S.C. Democrats aim to dump unlikely nominee

By Ralph Hallow, The Washington Times

Not even Alvin M. Greene himself seems able to offer a credible explanation for why he forked over the $10,200 in a bid to be the Democratic challenger this fall against Republican powerhouse Sen. Jim DeMint of South Carolina.

But then almost nothing political that has happened in the state in the last two years is explainable – or believable – and it’s getting curiouser and curiouser as the state’s Democratic Party looks into calls to void Mr. Greene’s primary victory.

Nobody can offer more than a theory – Mr. Greene’s name appeared on the ballot above his rival’s – as to why, without yard signs, a website or any other visible signs of leaving his father’s house to campaign he was able to defeat Vic Rawl, an experienced politician who did campaign for the June 8 Democratic primary.

And nobody seems able to explain why state Democratic Chairwoman Carol Fowler accepted Mr. Greene’s money and allowed the jobless 32-year-old political novice to get his name on the June ballot for U.S. Senate in the Democratic primary.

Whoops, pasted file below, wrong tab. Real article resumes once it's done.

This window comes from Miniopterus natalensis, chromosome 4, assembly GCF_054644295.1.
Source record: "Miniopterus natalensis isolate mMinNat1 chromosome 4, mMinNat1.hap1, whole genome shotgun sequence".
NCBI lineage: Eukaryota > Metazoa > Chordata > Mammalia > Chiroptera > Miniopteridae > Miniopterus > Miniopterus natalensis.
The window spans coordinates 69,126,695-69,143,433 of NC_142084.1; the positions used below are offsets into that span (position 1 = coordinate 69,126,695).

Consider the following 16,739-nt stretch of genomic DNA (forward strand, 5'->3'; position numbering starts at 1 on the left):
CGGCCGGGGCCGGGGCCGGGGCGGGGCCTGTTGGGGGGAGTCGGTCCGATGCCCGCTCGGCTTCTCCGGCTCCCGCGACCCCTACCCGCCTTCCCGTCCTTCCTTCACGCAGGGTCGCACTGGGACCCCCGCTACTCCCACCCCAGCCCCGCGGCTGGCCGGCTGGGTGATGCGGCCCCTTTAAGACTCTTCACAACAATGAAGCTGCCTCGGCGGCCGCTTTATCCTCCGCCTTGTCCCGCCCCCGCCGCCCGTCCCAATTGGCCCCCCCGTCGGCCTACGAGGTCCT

But Mr. Rawl, who lost by 18 percentage points, is eager to have the results overturned, and the Democratic Party’s 92-member executive committee is beginning its investigation with a hearing Thursday.

On Monday, Mr. Rawl, a Charleston County Council member and former state lamaker, was careful not to echo what other Democrats were hinting at – that Republicans secretly recruited Mr. Greene and financed his run for the Democratic nomination in order to depress Democratic voter turnout in November.

“I would like to speak directly to Mr. Greene and say: ‘Sir, this is not about you, and it’s not about me. I wish you and your family nothing but the best in the weeks and months ahead,’ ” Mr. Rawl said in explaining why he called for the investigation.

To read more, visit: http://www.washingtontimes.com/news/2010/jun/14/sc-democrats-aim-to-dump-unlikely-nominee/

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